If you were to search the term “entrepreneurship club” on Google right now, chances are the result “Entrepreneurship Club at Syracuse University” will show up near the top. If you are an entrepreneur, or anyone who knows and cares about search engine optimization, you know this is no small feat.
Entrepreneurs are a unique group of animals. They often work alone and have extreme passion. Also, the process of building a company easily becomes romanticized. So, what if there was a group of entrepreneurs who met regularly, who understood what it really takes to build something and who can, together, generate opportunities for one another?
This is the story of how current president Sarah Grosz Entrepreneurs Club at Syracuse University, or the eClub, was able to grow a small 20 person weekly meeting to a group of 200 aspiring entrepreneurs in just two years.
As I walked into Room 101 in the Whitman School of Management one Monday night last fall, I was immediately taken back by the sight of the packed auditorium that seats 200 students. Just a semester ago, the meeting was held in a regular classroom with only a hand-full of students. How did Sarah manage to grow something so fast? I decided to sit down with Sarah, who has become one of the most recognizable student faces of entrepreneurship on campus, to unpack the hidden DNA of the club’s success.
As a freshman, Sarah joined the eClub and quickly became the Director of Programming. For her, group engagement and consistent activities is key to a successful club. The first problem she had to tackle was to make a club a more social place that is welcoming and above all else, fun to be part of. Over the past two years, Sarah has brought in speakers with diverse backgrounds, launched campus wide campaigns, and after-hour networking events. The list goes on. Her focus on the social aspect of this club has definitely paid off.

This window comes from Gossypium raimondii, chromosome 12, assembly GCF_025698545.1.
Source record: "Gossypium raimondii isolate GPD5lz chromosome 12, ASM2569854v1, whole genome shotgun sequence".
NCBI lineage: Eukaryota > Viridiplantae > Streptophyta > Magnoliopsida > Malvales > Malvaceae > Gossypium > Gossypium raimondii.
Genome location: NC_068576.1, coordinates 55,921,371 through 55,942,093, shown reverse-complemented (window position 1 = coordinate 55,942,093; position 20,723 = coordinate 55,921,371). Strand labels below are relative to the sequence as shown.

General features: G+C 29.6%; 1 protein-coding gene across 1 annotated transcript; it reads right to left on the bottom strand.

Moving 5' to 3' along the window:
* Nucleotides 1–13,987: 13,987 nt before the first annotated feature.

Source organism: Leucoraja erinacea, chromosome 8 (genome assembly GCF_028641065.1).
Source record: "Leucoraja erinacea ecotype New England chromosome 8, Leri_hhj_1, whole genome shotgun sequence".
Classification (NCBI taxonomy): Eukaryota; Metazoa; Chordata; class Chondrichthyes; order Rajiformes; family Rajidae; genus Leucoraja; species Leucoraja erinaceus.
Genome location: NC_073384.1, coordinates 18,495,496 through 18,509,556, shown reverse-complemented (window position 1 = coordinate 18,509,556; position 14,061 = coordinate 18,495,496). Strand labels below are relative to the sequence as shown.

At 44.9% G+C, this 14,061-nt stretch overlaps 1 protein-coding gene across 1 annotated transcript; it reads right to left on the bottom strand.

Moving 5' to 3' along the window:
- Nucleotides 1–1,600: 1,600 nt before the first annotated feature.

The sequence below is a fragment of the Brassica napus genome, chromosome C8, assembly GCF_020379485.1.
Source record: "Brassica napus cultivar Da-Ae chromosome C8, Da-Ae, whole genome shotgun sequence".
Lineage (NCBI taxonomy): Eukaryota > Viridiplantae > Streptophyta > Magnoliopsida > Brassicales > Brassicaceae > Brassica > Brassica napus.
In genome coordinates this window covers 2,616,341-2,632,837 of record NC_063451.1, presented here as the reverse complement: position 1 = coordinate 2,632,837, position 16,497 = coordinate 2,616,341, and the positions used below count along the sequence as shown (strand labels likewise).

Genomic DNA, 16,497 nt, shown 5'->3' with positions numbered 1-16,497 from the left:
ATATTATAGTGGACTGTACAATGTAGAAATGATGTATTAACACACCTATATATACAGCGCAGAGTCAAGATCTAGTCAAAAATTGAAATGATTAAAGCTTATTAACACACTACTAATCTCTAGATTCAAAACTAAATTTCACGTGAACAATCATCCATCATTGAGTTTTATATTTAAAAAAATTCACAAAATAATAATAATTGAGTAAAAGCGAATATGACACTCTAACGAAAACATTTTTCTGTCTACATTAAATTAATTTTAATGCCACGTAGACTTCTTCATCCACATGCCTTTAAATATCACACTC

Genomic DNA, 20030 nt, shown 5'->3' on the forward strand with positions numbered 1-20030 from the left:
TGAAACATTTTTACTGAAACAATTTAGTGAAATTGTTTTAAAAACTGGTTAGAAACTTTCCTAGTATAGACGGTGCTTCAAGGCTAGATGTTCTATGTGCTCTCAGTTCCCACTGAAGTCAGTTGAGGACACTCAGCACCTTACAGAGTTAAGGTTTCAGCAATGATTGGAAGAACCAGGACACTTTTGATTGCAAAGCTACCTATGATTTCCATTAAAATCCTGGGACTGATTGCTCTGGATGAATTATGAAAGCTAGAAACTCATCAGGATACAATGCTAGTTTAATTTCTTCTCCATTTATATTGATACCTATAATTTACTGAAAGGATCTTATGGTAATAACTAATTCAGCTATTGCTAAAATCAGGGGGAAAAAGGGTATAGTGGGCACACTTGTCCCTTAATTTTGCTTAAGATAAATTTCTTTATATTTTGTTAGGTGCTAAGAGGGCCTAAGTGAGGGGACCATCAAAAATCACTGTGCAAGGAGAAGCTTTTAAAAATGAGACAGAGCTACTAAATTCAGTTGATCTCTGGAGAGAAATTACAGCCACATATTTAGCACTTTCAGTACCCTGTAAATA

With such a rapid growth rate in membership, the demographics of the eClub have also shifted from being made up of almost 100% Whitman students to over 50% student participation from other colleges. Diversity was the next problem Sarah tackled. The eClub has successfully changed the stereotype that entrepreneurs are only business students. The truth is, entrepreneurs come from any and all disciplinary backgrounds.
Sarah also built out the leadership structure to the eClub. She has added executive positions like a C-Suite to run a club business and a strategy team to better understand the dynamics of our members. Together, these three key improvements have led to companies from across the country to sponsor and partner with SU’s eClub. Sarah’s vision for the eClub led her to be recently awarded first place for her outstanding leadership in a network of 250 entrepreneurial clubs nationally.
Outside the eClub, Sarah is an IT major in the School of Information Studies (iSchool). She also continues to pursue her entrepreneurial journey with HomeSlice, a startup app designed to revolutionize the way we order pizza. She is also actively engaged with the School of Information Studies in promotion of the IDS program.
As I closed our interview, I asked Sarah if there were anything else she would like me to include. She said, like she always does, “Monday evenings, 8 p.m., Whitman Room 101.:
Article by Lawrence (YongZhang) Lin and edited by Amanda Chou, Blackstone LaunchPad Global Media Fellows.
Photo provided by Sarah Grosz.